The conical grinders are truly precision instruments. Not to be confused with other conical grinders (esp. Italian ones) that are often of low-quality cast metal: these are machined to tight specs, and give a great fine grind. The housing is beautiful as well, but since it is wood, don't set it on a damp spot or the bottom will warp.
Negative Product Points
Yes, it does require elbow grease to use. BUT, if you get tired, HERE IS A TIP. I've been using mine for about six years, and the thrill of manual operation all the time wore off after the first couple of years. But note the acorn nut on the top of the handle assembly: all you have to do is get a socket wrench socket (hardware store) that fits, and a hex driver adapter, and if you happen to have a cordless hand drill (or even a corded one) -- Viola! you now have a powered grinder of high precision, that you can also still use by hand. If you have the drill, you are probably also not afraid of screws. So if you like to clean your grinder, I recommend prying off the bottom plate (it's stapled on) and reattaching it with screws. You can now easily remove it to take the cone out to clean it without busting your knuckles. Yeah, I know, this all sounds stupid, but this is a superb grinder for relatively little money and, though it may look stupid (you WILL amuse your guests), you will no longer curse the crank (though you can still use it when you're in the mood).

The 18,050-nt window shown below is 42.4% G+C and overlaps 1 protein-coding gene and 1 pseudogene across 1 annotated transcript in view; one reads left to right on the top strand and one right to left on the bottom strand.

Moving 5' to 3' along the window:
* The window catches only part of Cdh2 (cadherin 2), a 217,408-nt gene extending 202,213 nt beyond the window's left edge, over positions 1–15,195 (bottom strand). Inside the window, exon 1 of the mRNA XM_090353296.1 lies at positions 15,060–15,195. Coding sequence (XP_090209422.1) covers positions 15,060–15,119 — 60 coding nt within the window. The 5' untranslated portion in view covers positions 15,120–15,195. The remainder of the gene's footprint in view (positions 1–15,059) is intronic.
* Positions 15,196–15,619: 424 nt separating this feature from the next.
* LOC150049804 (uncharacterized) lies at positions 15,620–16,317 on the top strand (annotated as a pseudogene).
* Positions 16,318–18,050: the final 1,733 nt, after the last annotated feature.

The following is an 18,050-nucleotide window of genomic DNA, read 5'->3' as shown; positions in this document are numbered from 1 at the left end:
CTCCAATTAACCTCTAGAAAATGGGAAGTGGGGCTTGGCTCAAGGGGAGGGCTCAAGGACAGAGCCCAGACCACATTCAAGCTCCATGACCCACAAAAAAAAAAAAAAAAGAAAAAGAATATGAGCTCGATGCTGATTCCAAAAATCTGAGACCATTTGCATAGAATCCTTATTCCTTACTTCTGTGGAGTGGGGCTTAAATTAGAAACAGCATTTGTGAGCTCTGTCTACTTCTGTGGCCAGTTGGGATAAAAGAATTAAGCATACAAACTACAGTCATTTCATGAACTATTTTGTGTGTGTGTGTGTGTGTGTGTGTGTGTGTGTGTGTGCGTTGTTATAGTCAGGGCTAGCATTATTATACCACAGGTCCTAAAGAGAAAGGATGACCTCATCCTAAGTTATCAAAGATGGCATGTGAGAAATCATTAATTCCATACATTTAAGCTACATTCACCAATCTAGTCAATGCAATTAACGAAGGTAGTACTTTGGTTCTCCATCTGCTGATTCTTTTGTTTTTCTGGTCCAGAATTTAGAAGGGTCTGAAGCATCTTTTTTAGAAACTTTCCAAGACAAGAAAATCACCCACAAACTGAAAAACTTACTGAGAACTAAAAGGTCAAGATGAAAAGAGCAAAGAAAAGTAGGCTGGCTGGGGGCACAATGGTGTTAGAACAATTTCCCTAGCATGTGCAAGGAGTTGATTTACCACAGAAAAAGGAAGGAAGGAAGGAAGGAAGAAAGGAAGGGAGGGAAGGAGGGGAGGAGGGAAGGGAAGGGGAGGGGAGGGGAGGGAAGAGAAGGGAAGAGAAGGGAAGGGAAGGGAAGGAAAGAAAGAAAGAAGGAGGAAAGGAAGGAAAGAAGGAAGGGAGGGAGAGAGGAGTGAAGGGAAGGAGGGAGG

Obviously not a grinder to use if you have physical impairments affecting hand strength, but it's probably the only alternative to spending 200+ if you have an espresso machine that likes a fine grind.